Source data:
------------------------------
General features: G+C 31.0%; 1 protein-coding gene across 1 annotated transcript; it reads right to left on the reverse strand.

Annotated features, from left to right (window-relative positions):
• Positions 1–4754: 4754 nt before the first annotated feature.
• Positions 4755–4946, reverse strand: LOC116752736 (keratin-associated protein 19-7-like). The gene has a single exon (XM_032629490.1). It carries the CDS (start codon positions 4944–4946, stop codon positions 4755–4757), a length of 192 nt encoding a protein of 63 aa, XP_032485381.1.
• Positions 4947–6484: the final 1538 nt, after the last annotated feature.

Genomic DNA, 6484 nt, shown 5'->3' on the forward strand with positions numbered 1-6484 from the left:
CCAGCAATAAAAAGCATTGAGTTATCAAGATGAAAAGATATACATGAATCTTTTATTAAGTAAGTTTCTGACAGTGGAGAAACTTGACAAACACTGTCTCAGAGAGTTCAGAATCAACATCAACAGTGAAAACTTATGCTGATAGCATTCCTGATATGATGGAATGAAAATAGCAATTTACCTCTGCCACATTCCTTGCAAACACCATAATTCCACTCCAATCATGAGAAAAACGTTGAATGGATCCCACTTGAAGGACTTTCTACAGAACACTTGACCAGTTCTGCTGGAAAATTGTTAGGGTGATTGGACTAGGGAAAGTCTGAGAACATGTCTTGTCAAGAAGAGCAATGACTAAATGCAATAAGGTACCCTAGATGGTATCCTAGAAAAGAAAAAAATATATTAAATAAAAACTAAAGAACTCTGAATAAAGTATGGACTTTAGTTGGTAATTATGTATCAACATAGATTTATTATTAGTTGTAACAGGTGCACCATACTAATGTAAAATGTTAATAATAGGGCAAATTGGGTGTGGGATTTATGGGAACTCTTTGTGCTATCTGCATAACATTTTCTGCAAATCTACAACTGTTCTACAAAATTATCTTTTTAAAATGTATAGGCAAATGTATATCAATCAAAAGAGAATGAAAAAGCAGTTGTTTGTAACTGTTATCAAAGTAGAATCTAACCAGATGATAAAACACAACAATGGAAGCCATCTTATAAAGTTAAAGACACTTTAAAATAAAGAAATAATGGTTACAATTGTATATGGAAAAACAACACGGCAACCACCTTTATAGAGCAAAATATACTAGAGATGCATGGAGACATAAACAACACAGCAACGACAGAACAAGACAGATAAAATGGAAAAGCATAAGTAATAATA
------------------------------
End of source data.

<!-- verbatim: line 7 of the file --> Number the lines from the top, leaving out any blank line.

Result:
CCAGCAATAAAAAGCATTGAGTTATCAAGATGAAAAGATATACATGAATCTTTTATTAAGTAAGTTTCTGACAGTGGAGAAACTTGACAAACACTGTCTCAGAGAGTTCAGAATCAACATCAACAGTGAAAACTTATGCTGATAGCATTCCTGATATGATGGAATGAAAATAGCAATTTACCTCTGCCACATTCCTTGCAAACACCATAATTCCACTCCAATCATGAGAAAAACGTTGAATGGATCCCACTTGAAGGACTTTCTACAGAACACTTGACCAGTTCTGCTGGAAAATTGTTAGGGTGATTGGACTAGGGAAAGTCTGAGAACATGTCTTGTCAAGAAGAGCAATGACTAAATGCAATAAGGTACCCTAGATGGTATCCTAGAAAAGAAAAAAATATATTAAATAAAAACTAAAGAACTCTGAATAAAGTATGGACTTTAGTTGGTAATTATGTATCAACATAGATTTATTATTAGTTGTAACAGGTGCACCATACTAATGTAAAATGTTAATAATAGGGCAAATTGGGTGTGGGATTTATGGGAACTCTTTGTGCTATCTGCATAACATTTTCTGCAAATCTACAACTGTTCTACAAAATTATCTTTTTAAAATGTATAGGCAAATGTATATCAATCAAAAGAGAATGAAAAAGCAGTTGTTTGTAACTGTTATCAAAGTAGAATCTAACCAGATGATAAAACACAACAATGGAAGCCATCTTATAAAGTTAAAGACACTTTAAAATAAAGAAATAATGGTTACAATTGTATATGGAAAAACAACACGGCAACCACCTTTATAGAGCAAAATATACTAGAGATGCATGGAGACATAAACAACACAGCAACGACAGAACAAGACAGATAAAATGGAAAAGCATAAGTAATAATA